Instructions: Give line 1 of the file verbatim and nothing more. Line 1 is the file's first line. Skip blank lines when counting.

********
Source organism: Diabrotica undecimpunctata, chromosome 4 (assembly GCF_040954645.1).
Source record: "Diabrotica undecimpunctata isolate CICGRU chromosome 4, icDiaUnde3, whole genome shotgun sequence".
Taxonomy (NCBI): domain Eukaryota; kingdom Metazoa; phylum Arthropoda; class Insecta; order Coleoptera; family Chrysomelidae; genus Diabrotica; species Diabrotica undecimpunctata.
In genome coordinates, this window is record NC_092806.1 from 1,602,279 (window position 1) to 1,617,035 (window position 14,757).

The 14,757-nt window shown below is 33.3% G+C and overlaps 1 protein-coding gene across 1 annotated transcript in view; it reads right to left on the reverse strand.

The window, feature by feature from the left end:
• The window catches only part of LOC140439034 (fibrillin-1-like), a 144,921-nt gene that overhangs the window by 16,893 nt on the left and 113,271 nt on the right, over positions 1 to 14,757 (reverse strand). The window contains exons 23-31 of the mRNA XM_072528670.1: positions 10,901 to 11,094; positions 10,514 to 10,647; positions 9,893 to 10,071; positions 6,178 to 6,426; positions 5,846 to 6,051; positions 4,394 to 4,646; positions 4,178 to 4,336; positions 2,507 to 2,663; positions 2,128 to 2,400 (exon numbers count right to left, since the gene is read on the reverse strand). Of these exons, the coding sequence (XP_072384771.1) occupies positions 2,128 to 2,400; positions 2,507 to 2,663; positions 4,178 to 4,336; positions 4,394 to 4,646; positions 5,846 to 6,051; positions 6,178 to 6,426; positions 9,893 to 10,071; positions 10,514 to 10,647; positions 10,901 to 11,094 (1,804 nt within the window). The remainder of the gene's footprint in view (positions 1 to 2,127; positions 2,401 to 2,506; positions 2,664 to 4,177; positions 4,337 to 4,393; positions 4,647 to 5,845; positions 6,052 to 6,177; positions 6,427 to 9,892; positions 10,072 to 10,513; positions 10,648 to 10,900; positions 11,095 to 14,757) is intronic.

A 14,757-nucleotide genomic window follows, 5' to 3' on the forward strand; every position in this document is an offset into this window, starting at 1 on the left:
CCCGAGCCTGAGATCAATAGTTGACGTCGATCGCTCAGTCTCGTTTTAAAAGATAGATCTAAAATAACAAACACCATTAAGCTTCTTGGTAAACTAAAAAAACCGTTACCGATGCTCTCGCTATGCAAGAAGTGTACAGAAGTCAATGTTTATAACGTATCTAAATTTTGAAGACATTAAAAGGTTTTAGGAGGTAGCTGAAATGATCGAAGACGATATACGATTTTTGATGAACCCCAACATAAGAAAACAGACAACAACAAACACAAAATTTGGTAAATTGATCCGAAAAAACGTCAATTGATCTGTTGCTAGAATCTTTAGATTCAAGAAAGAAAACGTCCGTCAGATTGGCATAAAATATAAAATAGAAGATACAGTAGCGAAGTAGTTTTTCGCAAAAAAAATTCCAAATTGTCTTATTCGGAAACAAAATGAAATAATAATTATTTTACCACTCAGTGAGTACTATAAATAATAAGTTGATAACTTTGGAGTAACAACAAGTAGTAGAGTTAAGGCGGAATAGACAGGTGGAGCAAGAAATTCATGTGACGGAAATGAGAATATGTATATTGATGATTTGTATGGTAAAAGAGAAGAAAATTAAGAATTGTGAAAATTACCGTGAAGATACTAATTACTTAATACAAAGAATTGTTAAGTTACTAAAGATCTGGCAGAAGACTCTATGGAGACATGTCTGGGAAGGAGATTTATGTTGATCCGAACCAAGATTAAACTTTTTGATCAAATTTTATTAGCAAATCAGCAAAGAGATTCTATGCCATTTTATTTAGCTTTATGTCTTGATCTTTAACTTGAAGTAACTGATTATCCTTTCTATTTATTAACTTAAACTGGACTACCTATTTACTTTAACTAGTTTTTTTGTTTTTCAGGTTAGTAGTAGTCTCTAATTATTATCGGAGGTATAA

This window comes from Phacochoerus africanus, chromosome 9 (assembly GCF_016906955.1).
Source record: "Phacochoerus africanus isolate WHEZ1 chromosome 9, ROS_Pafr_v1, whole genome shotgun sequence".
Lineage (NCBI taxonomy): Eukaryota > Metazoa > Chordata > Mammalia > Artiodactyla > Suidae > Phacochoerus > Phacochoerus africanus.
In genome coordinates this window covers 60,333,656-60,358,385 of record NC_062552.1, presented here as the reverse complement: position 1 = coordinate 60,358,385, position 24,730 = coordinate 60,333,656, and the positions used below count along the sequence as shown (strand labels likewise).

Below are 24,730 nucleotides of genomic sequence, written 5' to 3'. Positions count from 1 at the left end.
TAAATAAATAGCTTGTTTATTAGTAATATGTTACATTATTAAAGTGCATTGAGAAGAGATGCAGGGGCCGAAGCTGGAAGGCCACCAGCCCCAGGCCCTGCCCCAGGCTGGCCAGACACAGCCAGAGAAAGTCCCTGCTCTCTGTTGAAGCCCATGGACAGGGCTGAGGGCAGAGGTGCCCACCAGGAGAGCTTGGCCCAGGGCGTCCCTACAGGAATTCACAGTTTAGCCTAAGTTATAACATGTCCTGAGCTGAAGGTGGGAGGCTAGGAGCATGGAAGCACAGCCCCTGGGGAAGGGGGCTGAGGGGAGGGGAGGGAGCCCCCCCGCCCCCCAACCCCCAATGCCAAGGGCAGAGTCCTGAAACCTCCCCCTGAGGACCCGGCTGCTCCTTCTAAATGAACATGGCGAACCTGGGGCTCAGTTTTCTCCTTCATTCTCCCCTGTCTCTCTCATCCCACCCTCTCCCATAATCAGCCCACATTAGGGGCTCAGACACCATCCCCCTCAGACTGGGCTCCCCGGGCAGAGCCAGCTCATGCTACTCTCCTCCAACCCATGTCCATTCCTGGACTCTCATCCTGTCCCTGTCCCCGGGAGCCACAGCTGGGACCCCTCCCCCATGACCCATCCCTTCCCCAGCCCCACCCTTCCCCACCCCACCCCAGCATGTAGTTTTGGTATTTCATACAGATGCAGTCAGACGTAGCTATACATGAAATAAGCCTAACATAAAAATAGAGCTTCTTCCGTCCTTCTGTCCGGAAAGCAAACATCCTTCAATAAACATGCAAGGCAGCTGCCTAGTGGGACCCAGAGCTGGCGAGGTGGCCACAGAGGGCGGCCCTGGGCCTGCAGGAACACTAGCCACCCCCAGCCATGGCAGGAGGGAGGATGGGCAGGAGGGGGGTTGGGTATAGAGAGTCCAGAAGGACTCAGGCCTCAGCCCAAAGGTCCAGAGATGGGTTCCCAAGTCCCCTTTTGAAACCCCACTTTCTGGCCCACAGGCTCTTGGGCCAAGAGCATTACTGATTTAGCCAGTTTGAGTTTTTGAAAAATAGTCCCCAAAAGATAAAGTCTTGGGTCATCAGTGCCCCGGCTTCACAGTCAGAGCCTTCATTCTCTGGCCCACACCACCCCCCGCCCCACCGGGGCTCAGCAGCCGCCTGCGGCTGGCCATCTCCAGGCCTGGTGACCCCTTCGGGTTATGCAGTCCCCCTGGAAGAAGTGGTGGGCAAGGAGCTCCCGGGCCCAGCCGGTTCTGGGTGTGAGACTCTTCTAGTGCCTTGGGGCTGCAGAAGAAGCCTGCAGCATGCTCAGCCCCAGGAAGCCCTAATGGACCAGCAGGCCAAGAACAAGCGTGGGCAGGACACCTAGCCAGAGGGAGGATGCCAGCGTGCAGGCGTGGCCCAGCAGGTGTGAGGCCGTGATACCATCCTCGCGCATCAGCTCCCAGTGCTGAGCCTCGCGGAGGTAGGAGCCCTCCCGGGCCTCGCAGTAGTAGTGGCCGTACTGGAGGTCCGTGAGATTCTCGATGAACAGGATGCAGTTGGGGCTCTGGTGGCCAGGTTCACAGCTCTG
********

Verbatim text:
Source organism: Diabrotica undecimpunctata, chromosome 4 (assembly GCF_040954645.1).